After fertilization in mammals, the genome of the newly formed embryo is first transcriptionally inactive.
Development is then strictly dependent on the maternally inherited RNA and proteins present in the oocyte that were accumulated before ovulation during oocyte growth and maturation. The onset of transcription specific to the embryo, referred to as “embryonic genome activation (EGA)”, is initiated later during development at various preimplantation stages according to species.
Transcriptional activity can be underlined thanks to several approaches such as precursor’s incorporation in newly synthesized RNA and expression of reporter genes.
These studies show that EGA is established in two phases: a “minor” one, first with reduced transcriptional activity and that does not require any specific transcription factor; second, a “major” phase with rapidly increasing transcription. Upon major activation, newly synthesized RNA/proteins are essential for further embryonic development.
EGA is dependent on the availability and activity of the basal transcriptional machinery components but also on the structural modifications of the nuclei after fertilization. Indeed, during the first embryonic cycles, the maternal and paternal genome undergoes intense chromatin remodeling that could be a key regulator of embryonic transcription.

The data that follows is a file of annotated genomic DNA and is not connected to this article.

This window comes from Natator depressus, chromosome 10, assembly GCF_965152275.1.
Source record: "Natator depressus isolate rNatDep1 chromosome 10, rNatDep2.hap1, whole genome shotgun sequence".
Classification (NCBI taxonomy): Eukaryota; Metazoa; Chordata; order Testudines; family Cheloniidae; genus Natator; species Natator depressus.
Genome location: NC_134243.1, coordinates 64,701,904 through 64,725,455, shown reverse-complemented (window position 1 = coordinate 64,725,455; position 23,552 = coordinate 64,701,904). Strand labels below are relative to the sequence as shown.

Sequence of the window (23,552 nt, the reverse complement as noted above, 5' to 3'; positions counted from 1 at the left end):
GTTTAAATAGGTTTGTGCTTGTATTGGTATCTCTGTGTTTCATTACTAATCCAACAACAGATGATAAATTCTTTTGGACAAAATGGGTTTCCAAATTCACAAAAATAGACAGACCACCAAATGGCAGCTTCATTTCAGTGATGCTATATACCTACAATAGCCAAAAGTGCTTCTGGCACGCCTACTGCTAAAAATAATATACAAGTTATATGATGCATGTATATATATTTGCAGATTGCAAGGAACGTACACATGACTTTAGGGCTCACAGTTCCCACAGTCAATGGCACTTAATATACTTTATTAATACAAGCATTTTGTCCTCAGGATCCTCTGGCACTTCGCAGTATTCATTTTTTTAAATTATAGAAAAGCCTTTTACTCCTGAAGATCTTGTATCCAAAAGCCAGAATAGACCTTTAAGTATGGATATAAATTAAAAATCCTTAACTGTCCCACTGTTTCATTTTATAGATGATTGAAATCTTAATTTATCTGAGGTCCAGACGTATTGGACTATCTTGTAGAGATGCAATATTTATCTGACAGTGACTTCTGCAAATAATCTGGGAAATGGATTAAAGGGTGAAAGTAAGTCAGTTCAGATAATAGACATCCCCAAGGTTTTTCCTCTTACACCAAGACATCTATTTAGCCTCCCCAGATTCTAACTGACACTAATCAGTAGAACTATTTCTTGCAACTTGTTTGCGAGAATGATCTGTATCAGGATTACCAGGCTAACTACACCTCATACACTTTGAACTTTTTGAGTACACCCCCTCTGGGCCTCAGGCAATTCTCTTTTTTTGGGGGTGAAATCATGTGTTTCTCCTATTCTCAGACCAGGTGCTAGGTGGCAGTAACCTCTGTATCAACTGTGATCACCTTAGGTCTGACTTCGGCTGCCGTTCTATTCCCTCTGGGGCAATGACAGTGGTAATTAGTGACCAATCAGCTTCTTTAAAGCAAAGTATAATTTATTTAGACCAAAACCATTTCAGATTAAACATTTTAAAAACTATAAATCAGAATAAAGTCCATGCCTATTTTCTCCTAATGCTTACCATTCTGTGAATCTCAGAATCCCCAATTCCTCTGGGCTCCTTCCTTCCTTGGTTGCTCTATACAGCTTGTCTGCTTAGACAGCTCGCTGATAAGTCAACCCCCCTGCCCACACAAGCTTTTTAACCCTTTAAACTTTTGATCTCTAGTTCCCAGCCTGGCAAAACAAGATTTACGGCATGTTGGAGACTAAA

In human embryos, the initiation of transcription (embryonic genome activation [EGA]) occurs by the eight-cell stage, but its exact timing and profile are unclear. To address this, we profiled gene expression at depth in human metaphase II oocytes and bipronuclear (2PN) one-cell embryos.
High-resolution single-cell RNA sequencing revealed previously inaccessible oocyte-to-embryo gene expression changes. This confirmed transcript depletion following fertilization (maternal RNA degradation) but also uncovered low-magnitude upregulation of hundreds of spliced transcripts.
Gene expression analysis predicted embryonic processes including cell-cycle progression and chromosome maintenance as well as transcriptional activators that included cancer-associated gene regulators. Transcription was disrupted in abnormal monopronuclear (1PN) and tripronuclear (3PN) one-cell embryos.
These findings indicate that human embryonic transcription initiates at the one-cell stage, sooner than previously thought.
The pattern of gene upregulation promises to illuminate processes involved at the onset of human development, with implications for epigenetic inheritance, stem-cell-derived embryos, and cancer.